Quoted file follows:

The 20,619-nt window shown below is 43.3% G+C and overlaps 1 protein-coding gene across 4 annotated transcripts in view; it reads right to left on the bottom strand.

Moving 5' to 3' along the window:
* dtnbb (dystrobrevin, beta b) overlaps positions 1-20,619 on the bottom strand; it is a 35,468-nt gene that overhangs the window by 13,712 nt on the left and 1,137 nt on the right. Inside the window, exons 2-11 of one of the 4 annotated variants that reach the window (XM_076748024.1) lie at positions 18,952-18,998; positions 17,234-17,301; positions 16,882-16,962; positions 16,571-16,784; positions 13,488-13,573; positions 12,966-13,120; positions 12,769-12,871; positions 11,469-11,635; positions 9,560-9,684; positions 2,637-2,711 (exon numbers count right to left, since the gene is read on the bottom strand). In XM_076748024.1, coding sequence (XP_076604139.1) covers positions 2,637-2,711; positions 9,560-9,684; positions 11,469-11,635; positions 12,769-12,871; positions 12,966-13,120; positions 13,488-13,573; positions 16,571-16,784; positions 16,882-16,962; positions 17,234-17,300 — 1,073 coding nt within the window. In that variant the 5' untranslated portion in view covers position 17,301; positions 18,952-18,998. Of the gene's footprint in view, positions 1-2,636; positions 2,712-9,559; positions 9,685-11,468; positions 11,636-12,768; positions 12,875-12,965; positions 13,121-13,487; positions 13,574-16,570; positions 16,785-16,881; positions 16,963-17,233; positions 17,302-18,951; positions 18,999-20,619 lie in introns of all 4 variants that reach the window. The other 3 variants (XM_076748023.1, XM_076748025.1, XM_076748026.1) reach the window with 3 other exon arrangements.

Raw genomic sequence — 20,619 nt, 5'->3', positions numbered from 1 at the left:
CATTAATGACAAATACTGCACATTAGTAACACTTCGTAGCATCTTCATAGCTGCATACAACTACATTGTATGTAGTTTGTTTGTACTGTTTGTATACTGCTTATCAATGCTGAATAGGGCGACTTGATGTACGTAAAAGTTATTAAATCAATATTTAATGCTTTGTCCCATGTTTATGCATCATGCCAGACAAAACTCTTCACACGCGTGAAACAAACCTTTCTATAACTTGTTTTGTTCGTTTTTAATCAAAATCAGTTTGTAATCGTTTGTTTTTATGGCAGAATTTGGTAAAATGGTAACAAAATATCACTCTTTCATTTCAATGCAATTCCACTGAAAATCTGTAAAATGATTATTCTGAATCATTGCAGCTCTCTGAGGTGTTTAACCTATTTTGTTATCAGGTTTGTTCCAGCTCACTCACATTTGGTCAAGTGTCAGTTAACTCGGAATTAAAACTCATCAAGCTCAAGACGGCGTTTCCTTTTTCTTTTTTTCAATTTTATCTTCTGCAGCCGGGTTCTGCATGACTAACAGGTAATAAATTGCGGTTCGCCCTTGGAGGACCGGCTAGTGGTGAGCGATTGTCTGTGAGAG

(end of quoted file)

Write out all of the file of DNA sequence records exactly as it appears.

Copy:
The 20,619-nt window shown below is 43.3% G+C and overlaps 1 protein-coding gene across 4 annotated transcripts in view; it reads right to left on the bottom strand.

Moving 5' to 3' along the window:
* dtnbb (dystrobrevin, beta b) overlaps positions 1-20,619 on the bottom strand; it is a 35,468-nt gene that overhangs the window by 13,712 nt on the left and 1,137 nt on the right. Inside the window, exons 2-11 of one of the 4 annotated variants that reach the window (XM_076748024.1) lie at positions 18,952-18,998; positions 17,234-17,301; positions 16,882-16,962; positions 16,571-16,784; positions 13,488-13,573; positions 12,966-13,120; positions 12,769-12,871; positions 11,469-11,635; positions 9,560-9,684; positions 2,637-2,711 (exon numbers count right to left, since the gene is read on the bottom strand). In XM_076748024.1, coding sequence (XP_076604139.1) covers positions 2,637-2,711; positions 9,560-9,684; positions 11,469-11,635; positions 12,769-12,871; positions 12,966-13,120; positions 13,488-13,573; positions 16,571-16,784; positions 16,882-16,962; positions 17,234-17,300 — 1,073 coding nt within the window. In that variant the 5' untranslated portion in view covers position 17,301; positions 18,952-18,998. Of the gene's footprint in view, positions 1-2,636; positions 2,712-9,559; positions 9,685-11,468; positions 11,636-12,768; positions 12,875-12,965; positions 13,121-13,487; positions 13,574-16,570; positions 16,785-16,881; positions 16,963-17,233; positions 17,302-18,951; positions 18,999-20,619 lie in introns of all 4 variants that reach the window. The other 3 variants (XM_076748023.1, XM_076748025.1, XM_076748026.1) reach the window with 3 other exon arrangements.

Raw genomic sequence — 20,619 nt, 5'->3', positions numbered from 1 at the left:
CATTAATGACAAATACTGCACATTAGTAACACTTCGTAGCATCTTCATAGCTGCATACAACTACATTGTATGTAGTTTGTTTGTACTGTTTGTATACTGCTTATCAATGCTGAATAGGGCGACTTGATGTACGTAAAAGTTATTAAATCAATATTTAATGCTTTGTCCCATGTTTATGCATCATGCCAGACAAAACTCTTCACACGCGTGAAACAAACCTTTCTATAACTTGTTTTGTTCGTTTTTAATCAAAATCAGTTTGTAATCGTTTGTTTTTATGGCAGAATTTGGTAAAATGGTAACAAAATATCACTCTTTCATTTCAATGCAATTCCACTGAAAATCTGTAAAATGATTATTCTGAATCATTGCAGCTCTCTGAGGTGTTTAACCTATTTTGTTATCAGGTTTGTTCCAGCTCACTCACATTTGGTCAAGTGTCAGTTAACTCGGAATTAAAACTCATCAAGCTCAAGACGGCGTTTCCTTTTTCTTTTTTTCAATTTTATCTTCTGCAGCCGGGTTCTGCATGACTAACAGGTAATAAATTGCGGTTCGCCCTTGGAGGACCGGCTAGTGGTGAGCGATTGTCTGTGAGAG